The only evidence examined in open court was two brief surveillance videos of the incident, taken from different angles. The first clip appeared to show Roberts approaching Torres before the officer quickly backed away with his gun drawn, followed by Torres. The second clip, taken from a camera focused on a door, showed Roberts walking into the restaurant and then going off camera. A short time later, Roberts reappeared along with Torres, who quickly fell to the ground.

Defense attorney Alfred Chamberland, of Easthampton, told the judge Torres has “suffered for a long period of time” and began hearing voices — which would instruct him to do things — when he was about 13. Prior to the March 2016 incident, Torres had a history of hospitalizations and treatments for schizophrenia and schizoaffective disorder, according to Chamberland.

“I’ve seen him making steady improvement while at Bridgewater State Hospital,” Chamberland said following the trial.

He added that he hopes Torres will continue to get the treatment he needs and improve. Following the trial Friday, he was sent back to Bridgewater for a 40-day evaluation period. After that, a determination will be made about further treatment and commitment.

“The most important thing is he will be in a setting where he will get the treatment he needs for his mental illness,” Chamberland said. “He is not going to prison where someone with his mental illness would not do well.”

Following his ruling, Carey said in the courtroom that two facts struck him while reading through the trial documents, which included a grand jury transcript, two photos of the knife, 14 photos of the scene of the incident, four photos of Roberts’ knife wound, as well as a recording of the initial 911 call and radio communications.

The first, Carey said, was the danger inherent in police work. At first blush, the call on the police radio about a disturbance at Dunkin’ Donuts seemed to be nothing of “particular import,” the judge said. “As we know, that casual communication very quickly became intense.”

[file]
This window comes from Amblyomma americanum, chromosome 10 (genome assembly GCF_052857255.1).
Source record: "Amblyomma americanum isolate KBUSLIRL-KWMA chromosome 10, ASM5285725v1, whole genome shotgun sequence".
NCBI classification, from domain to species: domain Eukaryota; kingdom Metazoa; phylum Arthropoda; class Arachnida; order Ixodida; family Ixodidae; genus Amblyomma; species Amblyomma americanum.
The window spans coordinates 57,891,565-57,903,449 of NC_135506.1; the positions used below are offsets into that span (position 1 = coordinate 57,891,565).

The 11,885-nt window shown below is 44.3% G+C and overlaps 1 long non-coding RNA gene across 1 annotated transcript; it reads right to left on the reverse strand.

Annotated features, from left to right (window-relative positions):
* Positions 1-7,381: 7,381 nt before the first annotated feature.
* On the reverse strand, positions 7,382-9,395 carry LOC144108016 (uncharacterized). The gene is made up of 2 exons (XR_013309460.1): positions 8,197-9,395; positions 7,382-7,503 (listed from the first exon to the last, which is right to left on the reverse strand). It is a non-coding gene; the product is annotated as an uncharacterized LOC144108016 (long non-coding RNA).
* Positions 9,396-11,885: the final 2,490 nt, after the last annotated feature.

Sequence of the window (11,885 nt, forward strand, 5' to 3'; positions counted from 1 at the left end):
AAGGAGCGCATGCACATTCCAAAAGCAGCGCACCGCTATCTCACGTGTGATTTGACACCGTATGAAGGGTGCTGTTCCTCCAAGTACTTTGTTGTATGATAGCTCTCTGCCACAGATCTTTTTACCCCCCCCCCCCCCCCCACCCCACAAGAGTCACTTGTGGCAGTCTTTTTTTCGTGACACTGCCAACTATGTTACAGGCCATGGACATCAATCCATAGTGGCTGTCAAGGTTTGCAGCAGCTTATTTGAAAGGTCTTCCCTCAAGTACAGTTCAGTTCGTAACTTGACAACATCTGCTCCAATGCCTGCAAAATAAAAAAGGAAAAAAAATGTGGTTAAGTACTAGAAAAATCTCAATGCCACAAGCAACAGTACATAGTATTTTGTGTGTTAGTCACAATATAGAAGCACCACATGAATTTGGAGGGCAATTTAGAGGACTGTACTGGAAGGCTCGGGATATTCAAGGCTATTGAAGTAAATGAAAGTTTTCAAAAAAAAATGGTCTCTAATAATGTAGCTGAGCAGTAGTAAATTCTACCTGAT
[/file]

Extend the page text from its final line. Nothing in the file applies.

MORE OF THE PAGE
The second, the judge said, was when a second officer arrived on the scene that day, he found that Roberts’ first concern was not that of the blade in his neck but of the well-being of the child who had been near Torres at the beginning of the incident. That action, Carey said, was “an act of extraordinary valor.”

Suhl also praised Roberts’ response to the incident and said he was to be commended for “his brave and heroic actions.”

“He was stabbed by the defendant in the neck in a completely unprovoked attack less than 10 seconds after he entered the Dunkin’ Donuts to help a woman whom the defendant had threatened repeatedly to kill. At the time he was stabbed, he was also attempting to protect a young child, placing his own body in front of that child to protect him,” Suhl said in a statement.

“He discharged his firearm only after the defendant stabbed him in the neck and continued to charge at him despite repeated commands to stop and in reasonable fear for his own life and the lives of the numerous other people inside the Dunkin’ Donuts that night. This case is yet another stark reminder of the extreme danger our police officers put themselves in day in and day out to help keep all of us safe.”

Emily Cutts can be reached at ecutts@gazettenet.com.